• Given recent efforts to scale up the response, some ad hoc humanitarian food assistance is expected throughout the projection period in Karamoja. However, needs are expected to continue to significantly exceed levels of assistance provision given inadequate government resources and challenges in targeting. Nutrition assistance is expected to continue at recently increased levels.

PROJECTED OUTLOOK THROUGH JANUARY 2023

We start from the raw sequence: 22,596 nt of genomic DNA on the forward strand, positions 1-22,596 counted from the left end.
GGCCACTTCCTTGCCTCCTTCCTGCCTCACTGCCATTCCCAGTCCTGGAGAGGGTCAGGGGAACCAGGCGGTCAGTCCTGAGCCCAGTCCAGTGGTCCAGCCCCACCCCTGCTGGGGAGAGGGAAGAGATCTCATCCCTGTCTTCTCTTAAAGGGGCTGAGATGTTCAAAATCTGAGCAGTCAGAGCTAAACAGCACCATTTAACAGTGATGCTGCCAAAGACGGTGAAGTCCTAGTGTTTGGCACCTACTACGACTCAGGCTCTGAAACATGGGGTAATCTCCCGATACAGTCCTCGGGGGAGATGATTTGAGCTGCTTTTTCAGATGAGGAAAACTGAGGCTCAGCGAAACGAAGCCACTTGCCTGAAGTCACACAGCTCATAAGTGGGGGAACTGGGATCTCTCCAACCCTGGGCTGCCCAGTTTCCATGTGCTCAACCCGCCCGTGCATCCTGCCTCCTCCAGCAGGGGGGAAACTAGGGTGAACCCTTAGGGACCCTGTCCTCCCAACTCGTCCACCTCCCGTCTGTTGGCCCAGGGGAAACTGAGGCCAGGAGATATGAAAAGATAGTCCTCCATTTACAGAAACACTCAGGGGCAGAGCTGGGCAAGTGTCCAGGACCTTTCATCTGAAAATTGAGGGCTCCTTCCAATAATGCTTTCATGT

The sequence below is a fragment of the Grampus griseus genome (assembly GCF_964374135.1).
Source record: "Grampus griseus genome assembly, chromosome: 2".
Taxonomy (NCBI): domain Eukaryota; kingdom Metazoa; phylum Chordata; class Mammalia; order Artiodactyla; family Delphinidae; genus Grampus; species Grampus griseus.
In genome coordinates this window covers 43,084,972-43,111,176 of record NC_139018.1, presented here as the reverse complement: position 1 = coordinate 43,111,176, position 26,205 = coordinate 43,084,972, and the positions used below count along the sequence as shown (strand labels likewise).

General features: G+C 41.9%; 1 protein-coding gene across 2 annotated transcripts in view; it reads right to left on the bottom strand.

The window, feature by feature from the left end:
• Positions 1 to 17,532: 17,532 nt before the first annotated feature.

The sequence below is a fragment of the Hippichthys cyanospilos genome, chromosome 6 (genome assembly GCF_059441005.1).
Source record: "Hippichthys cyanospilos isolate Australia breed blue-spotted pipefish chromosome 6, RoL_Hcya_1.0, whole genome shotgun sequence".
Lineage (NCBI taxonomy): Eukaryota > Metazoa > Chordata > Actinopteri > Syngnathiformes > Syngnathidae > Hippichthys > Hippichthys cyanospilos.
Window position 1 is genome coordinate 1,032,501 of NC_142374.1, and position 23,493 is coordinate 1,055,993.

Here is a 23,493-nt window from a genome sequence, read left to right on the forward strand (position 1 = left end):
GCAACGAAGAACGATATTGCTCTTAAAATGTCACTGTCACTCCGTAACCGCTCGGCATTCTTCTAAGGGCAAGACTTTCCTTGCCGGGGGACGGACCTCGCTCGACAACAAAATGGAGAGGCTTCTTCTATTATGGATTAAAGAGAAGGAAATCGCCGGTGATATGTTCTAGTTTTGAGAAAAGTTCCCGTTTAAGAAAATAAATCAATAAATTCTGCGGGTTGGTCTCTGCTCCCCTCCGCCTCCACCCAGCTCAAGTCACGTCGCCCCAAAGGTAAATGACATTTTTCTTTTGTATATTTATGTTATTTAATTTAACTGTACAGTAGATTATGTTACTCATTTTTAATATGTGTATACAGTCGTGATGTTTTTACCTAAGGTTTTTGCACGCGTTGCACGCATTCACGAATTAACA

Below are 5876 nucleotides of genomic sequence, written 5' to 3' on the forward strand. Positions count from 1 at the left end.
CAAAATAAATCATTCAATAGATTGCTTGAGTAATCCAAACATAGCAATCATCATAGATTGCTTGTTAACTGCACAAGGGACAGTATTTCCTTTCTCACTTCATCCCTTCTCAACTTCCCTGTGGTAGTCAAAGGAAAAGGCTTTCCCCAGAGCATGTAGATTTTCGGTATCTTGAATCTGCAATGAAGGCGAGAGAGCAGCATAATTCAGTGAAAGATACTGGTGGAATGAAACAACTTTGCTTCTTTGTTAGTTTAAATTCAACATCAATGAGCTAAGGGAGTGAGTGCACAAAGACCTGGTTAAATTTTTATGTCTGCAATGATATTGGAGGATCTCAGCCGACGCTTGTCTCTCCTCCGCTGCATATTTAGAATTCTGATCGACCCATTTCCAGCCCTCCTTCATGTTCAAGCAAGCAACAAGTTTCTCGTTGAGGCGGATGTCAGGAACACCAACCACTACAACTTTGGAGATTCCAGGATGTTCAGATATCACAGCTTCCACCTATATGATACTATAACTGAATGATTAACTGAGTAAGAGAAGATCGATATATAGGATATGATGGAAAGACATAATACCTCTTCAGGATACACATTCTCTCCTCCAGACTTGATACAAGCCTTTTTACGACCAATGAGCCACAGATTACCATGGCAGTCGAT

In bimodal areas, most households are likely to exhaust remaining food stocks from the first season harvest earlier than usual, by September/October. Through the next harvest in November/December, dependence on markets for food will increase and, given above-average prices, many poor households will continue to struggle to meet all their food and essential non-food needs. During this time, poor households in areas worst affected by poor crop production will likely consume less preferred foods and may not be able to meet their essential non-food needs, including for seeds for the second production season. At the area level, Stressed (IPC Phase 2) outcomes are likely to persist through November/December in the greater northern Uganda districts, Teso sub-region and parts of central and eastern Uganda, before the start of the next harvest season increases access to food and income and improves outcomes to Minimal (IPC Phase 1). However, worst-affected households will likely remain in Stressed (IPC Phase 2) given the impacts of three consecutive below-average production seasons, and a fourth consecutive season of below-average crop production remains possible (see “events that might change the outlook” table below). In other bimodal areas, area-level Minimal (IPC Phase 1) outcomes are expected to persist throughout the projection period, though an increasing number of households in areas affected by poor crop production are likely to face Stressed (IPC Phase 2) outcomes before the next harvest in November/December. Given the above average staple prices, general inflation, and limited income earning opportunities due to the slow economic recovery, many urban households will likely continue experiencing Stressed (IPC Phase 2) outcomes at least through December when seasonal harvests are expected to increase market supplies and drive reduced food prices.